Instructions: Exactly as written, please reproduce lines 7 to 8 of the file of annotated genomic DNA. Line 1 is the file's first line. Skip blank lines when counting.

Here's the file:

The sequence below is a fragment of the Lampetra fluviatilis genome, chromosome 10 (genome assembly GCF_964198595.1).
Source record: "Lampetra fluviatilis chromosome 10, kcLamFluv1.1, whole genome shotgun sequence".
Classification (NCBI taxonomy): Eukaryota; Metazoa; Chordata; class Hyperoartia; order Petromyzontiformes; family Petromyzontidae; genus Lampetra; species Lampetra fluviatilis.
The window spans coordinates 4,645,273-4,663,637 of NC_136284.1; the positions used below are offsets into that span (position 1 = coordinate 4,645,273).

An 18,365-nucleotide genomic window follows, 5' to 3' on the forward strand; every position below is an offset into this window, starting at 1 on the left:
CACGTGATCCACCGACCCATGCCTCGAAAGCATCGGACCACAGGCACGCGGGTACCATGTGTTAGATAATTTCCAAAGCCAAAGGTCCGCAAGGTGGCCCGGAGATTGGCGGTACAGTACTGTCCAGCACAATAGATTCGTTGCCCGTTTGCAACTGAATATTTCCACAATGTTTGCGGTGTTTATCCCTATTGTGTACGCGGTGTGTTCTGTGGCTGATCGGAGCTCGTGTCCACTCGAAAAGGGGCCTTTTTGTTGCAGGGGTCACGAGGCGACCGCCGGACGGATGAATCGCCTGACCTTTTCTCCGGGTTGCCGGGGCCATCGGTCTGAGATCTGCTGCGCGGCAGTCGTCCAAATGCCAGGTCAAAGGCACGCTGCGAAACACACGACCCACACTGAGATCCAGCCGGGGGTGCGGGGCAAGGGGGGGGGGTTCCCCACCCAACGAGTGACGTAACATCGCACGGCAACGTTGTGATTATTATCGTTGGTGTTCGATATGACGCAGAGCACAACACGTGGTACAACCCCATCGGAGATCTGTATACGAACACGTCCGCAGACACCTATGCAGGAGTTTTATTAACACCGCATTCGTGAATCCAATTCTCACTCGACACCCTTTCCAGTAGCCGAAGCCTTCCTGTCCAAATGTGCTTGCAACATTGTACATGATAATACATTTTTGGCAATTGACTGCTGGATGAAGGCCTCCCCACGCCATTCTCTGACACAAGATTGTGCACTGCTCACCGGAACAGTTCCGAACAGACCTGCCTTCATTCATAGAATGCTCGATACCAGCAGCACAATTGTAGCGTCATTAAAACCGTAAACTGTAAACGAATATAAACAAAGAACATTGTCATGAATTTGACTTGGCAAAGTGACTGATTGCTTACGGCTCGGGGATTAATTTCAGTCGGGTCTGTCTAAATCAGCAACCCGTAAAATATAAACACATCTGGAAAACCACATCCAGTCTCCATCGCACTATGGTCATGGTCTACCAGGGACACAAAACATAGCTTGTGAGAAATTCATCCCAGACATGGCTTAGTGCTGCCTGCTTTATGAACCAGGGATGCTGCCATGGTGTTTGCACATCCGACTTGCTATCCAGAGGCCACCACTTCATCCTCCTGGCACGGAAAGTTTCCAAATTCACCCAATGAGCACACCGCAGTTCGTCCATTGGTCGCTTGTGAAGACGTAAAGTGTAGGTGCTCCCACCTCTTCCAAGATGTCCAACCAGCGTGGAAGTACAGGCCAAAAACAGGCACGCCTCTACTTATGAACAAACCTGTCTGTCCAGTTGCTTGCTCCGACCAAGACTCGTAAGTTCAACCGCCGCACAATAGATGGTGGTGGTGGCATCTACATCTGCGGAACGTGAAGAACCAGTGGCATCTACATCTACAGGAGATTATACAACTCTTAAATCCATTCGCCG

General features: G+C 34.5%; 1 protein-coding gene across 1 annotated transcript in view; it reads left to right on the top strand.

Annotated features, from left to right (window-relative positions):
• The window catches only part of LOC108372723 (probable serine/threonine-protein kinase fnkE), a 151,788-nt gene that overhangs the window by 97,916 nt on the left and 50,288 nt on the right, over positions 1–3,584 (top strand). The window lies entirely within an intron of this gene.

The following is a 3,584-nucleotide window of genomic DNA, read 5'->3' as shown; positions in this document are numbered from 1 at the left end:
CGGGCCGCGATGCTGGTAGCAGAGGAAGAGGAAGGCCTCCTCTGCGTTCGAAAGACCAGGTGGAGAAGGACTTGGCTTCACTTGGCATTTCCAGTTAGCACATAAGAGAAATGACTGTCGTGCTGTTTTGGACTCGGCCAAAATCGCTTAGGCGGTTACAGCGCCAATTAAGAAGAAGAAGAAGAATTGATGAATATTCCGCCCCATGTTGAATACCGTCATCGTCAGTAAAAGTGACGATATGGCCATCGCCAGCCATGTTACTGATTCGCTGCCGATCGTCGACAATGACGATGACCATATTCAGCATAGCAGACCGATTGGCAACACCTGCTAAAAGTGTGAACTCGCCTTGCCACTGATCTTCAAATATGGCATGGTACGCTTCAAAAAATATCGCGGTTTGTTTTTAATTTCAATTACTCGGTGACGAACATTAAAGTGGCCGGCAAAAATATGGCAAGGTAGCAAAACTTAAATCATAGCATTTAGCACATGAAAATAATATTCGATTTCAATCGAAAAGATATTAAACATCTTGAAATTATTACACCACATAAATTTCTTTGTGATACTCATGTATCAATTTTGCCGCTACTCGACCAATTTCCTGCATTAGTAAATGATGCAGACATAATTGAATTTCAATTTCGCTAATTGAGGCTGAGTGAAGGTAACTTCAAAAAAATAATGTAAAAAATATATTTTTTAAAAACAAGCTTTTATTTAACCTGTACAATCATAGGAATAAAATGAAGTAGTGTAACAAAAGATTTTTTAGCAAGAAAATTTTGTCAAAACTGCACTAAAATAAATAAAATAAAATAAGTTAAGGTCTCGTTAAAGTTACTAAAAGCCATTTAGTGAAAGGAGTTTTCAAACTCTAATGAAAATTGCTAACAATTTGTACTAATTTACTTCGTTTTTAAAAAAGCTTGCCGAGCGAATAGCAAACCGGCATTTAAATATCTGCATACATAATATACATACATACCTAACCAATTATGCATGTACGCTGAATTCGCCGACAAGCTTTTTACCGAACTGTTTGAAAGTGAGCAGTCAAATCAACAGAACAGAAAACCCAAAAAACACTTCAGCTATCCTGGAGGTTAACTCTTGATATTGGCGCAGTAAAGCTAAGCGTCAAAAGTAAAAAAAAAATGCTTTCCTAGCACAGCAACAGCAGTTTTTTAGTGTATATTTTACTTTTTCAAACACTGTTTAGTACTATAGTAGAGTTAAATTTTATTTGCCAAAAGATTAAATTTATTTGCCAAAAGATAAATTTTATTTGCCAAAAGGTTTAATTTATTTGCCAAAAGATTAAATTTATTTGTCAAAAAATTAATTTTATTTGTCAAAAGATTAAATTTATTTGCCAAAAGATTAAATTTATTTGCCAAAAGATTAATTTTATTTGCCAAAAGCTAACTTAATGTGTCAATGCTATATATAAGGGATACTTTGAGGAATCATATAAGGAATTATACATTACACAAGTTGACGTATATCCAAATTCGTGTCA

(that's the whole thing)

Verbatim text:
General features: G+C 34.5%; 1 protein-coding gene across 1 annotated transcript in view; it reads left to right on the top strand.

Annotated features, from left to right (window-relative positions):